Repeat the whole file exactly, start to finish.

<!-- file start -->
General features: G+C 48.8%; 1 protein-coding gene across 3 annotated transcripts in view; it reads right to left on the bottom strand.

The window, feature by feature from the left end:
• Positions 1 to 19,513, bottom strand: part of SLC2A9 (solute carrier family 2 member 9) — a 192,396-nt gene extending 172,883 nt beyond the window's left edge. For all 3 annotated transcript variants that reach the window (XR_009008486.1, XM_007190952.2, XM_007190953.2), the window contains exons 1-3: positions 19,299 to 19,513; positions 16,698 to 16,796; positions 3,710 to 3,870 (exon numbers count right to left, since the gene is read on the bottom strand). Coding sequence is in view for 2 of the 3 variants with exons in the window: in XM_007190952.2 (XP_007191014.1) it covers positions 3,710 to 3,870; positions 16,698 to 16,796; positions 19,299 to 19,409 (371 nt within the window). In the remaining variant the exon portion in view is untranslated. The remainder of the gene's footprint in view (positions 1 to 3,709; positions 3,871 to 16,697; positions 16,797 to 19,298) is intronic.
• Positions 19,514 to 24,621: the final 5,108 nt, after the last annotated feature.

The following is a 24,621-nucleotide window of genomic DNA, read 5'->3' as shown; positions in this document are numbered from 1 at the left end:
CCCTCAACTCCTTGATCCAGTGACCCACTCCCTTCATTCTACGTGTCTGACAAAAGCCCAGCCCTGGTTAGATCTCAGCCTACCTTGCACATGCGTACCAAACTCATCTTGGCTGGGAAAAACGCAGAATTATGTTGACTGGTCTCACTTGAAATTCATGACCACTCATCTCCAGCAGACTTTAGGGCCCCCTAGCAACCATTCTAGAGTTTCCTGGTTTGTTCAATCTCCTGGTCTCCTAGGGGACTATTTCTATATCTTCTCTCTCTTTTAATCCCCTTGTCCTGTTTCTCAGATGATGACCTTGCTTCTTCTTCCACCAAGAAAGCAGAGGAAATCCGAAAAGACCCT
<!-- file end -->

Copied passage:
General features: G+C 48.8%; 1 protein-coding gene across 3 annotated transcripts in view; it reads right to left on the bottom strand.

The window, feature by feature from the left end:
• Positions 1 to 19,513, bottom strand: part of SLC2A9 (solute carrier family 2 member 9) — a 192,396-nt gene extending 172,883 nt beyond the window's left edge. For all 3 annotated transcript variants that reach the window (XR_009008486.1, XM_007190952.2, XM_007190953.2), the window contains exons 1-3: positions 19,299 to 19,513; positions 16,698 to 16,796; positions 3,710 to 3,870 (exon numbers count right to left, since the gene is read on the bottom strand). Coding sequence is in view for 2 of the 3 variants with exons in the window: in XM_007190952.2 (XP_007191014.1) it covers positions 3,710 to 3,870; positions 16,698 to 16,796; positions 19,299 to 19,409 (371 nt within the window). In the remaining variant the exon portion in view is untranslated. The remainder of the gene's footprint in view (positions 1 to 3,709; positions 3,871 to 16,697; positions 16,797 to 19,298) is intronic.
• Positions 19,514 to 24,621: the final 5,108 nt, after the last annotated feature.

The following is a 24,621-nucleotide window of genomic DNA, read 5'->3' as shown; positions in this document are numbered from 1 at the left end:
CCCTCAACTCCTTGATCCAGTGACCCACTCCCTTCATTCTACGTGTCTGACAAAAGCCCAGCCCTGGTTAGATCTCAGCCTACCTTGCACATGCGTACCAAACTCATCTTGGCTGGGAAAAACGCAGAATTATGTTGACTGGTCTCACTTGAAATTCATGACCACTCATCTCCAGCAGACTTTAGGGCCCCCTAGCAACCATTCTAGAGTTTCCTGGTTTGTTCAATCTCCTGGTCTCCTAGGGGACTATTTCTATATCTTCTCTCTCTTTTAATCCCCTTGTCCTGTTTCTCAGATGATGACCTTGCTTCTTCTTCCACCAAGAAAGCAGAGGAAATCCGAAAAGACCCT